On Tuesday, the Academy of Motion Pictures Arts and Sciences announced the nominees for the 2019 Oscars. And lo and behold, there was not one woman named in the Best Director category. This incredibly depressing turn of events isn’t exactly surprising. Only five women have ever been nominated in the 90 years the ceremony has been held, and only one (Kathryn Bigelow, for The Hurt Locker) has ever won. Still, the news that the Academy was making its biggest push for gender and racial diversity by admitting 928 new members seemed like a reason to hope that this year might be different. And in some ways, it was: Black-led films and filmmakers were represented in an unprecedented way, proving Hollywood can change when it wants to.
And it's not like there aren't contenders to choose from. New demographic data released by the Sundance Institute and the USC Annenberg Inclusion Initiative shows that the roster of directors submitting their projects at the prestigious Sundance Festival is increasingly diverse.
The report states that 28% of feature-length films submitted to the festival across 2017 and 2018 had at least one female director, compared to 34.1% of the shorts. What’s heartening is that of those accepted to compete, 35% of feature films had a woman director, while 51.4% of short films did. In addition, 45.5% of U.S. short films and 24.3% of US dramatic features accepted to the Sundance Film Festival in 2017-2018 had a director of colour, although women of colour remain woefully underrepresented.
This demonstrates a conscious effort on the part of festival organisers to ensure diversity and strive for gender parity. That desire for representation extends to the Sundance Institute’s labs and artist support programs as well, which indicates we’ll see even more robust numbers in the future.
Even now, we’re already seeing progress. In 2019, there was a 50% increase in the number of films submitted by women to the dramatic feature category, and directors of colour helmed 55% of accepted short films and 38% of accepted dramatic features.
“This study shows us where the pipeline for women and people of colour is robust and where more support is needed,” said Dr. Stacey L. Smith, who presented the findings during a panel moderated by Franklin Leonard at the Sundance Film Festival on Friday alongside producer Nina Jacobson, actress and screenwriter Lena Waithe, and Sundance Institute’s Director of Outreach and Inclusion Karim Ahmad.“The gains we saw for women over the past decade reveal that change is possible.”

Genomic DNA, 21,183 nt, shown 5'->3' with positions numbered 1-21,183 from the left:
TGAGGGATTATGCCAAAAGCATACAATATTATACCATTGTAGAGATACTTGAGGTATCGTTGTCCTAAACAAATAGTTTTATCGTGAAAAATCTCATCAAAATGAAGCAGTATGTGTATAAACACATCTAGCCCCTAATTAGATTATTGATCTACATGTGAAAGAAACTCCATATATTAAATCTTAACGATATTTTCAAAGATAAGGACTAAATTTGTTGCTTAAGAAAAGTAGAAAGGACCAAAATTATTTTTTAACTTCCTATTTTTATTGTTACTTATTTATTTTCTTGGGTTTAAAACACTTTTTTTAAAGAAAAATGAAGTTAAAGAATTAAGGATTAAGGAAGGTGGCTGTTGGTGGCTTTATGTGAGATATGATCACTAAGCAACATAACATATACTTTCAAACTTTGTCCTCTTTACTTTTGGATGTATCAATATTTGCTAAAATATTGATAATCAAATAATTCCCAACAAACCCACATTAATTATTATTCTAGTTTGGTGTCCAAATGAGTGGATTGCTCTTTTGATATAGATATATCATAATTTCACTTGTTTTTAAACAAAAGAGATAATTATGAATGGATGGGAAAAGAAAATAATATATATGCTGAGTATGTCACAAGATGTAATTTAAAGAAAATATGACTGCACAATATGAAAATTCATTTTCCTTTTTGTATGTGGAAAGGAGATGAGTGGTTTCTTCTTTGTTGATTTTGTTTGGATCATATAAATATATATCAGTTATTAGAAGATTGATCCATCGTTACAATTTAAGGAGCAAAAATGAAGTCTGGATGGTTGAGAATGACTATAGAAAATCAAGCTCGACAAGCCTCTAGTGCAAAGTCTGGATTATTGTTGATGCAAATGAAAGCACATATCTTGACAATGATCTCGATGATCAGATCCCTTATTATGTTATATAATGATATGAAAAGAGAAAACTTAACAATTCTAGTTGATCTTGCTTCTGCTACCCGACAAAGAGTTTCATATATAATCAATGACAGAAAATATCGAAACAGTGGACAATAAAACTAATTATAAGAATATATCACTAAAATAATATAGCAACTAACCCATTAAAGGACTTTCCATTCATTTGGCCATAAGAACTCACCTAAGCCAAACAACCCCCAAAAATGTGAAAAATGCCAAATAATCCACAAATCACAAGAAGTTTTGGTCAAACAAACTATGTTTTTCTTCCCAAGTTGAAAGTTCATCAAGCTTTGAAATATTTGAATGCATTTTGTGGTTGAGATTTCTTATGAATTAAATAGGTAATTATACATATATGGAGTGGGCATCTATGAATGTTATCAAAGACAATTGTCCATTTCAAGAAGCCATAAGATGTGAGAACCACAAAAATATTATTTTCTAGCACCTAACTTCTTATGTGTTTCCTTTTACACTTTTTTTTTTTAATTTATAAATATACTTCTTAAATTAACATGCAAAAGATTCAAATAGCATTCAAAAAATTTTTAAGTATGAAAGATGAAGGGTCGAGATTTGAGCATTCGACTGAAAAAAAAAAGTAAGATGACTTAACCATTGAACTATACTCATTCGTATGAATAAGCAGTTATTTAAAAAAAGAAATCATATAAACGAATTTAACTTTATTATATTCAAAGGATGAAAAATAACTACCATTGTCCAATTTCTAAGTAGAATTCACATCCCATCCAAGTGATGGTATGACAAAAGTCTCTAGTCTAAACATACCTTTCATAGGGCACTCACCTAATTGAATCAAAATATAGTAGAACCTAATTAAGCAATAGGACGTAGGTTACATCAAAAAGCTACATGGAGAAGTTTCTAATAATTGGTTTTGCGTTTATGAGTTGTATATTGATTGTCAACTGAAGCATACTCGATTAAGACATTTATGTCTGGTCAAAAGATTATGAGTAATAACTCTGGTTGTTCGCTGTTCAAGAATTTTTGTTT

A previous study by the Inclusion Initiative may hold the answer. In 2018, only 22.3% of the top grossing films were directed by people of colour, and 4% were directed by women. That proves that representation wanes as filmmakers get further in their career trajectories. At the time when most (male) directors are gaining in reputation and clout, women directors and directors of colour are struggling to find work.
Only nine women have ever won the festival's grand jury prize in the narrative competition — but even that hasn't always come hand in hand with commercial success. In a recent interview with The Hollywood Reporter, Joyce Chopra shared that after she won for Smooth Talk in 1986, she was initially overwhelmed with offers. "I got phone calls I couldn't believe at my home," she says. "Steven Spielberg's office wanted to meet and Jim Brooks wanted to meet. I was absolutely swarmed."
But things took a turn when she was tapped to direct Bright Lights, Big City, starring Michael J. Fox. "I got fired after a month," she says. "After that I couldn't get a phone call returned." Like many woman directors, she turned to TV, where there were more opportunities.
This latest study shows that the problem isn’t — as so many in Hollywood have claimed over the years — that there aren’t diverse directors to choose from. It’s simply that they are not getting the support they need as they advance in their work. There’s a more than 50% decrease in the number of women who participate in the Sundance Directors Lab compared to the number of top-grossing films directed by women. That’s a major disconnect.
“Good stories depend on diverse perspectives,” Waithe said in a press release. “Those perspectives will only be supported with intentional outreach and support for intersectional voices across the spectrum. The audience is there to support good stories but we have to work harder to see those stories brought to light.”
Hear that, Academy? We’re waiting.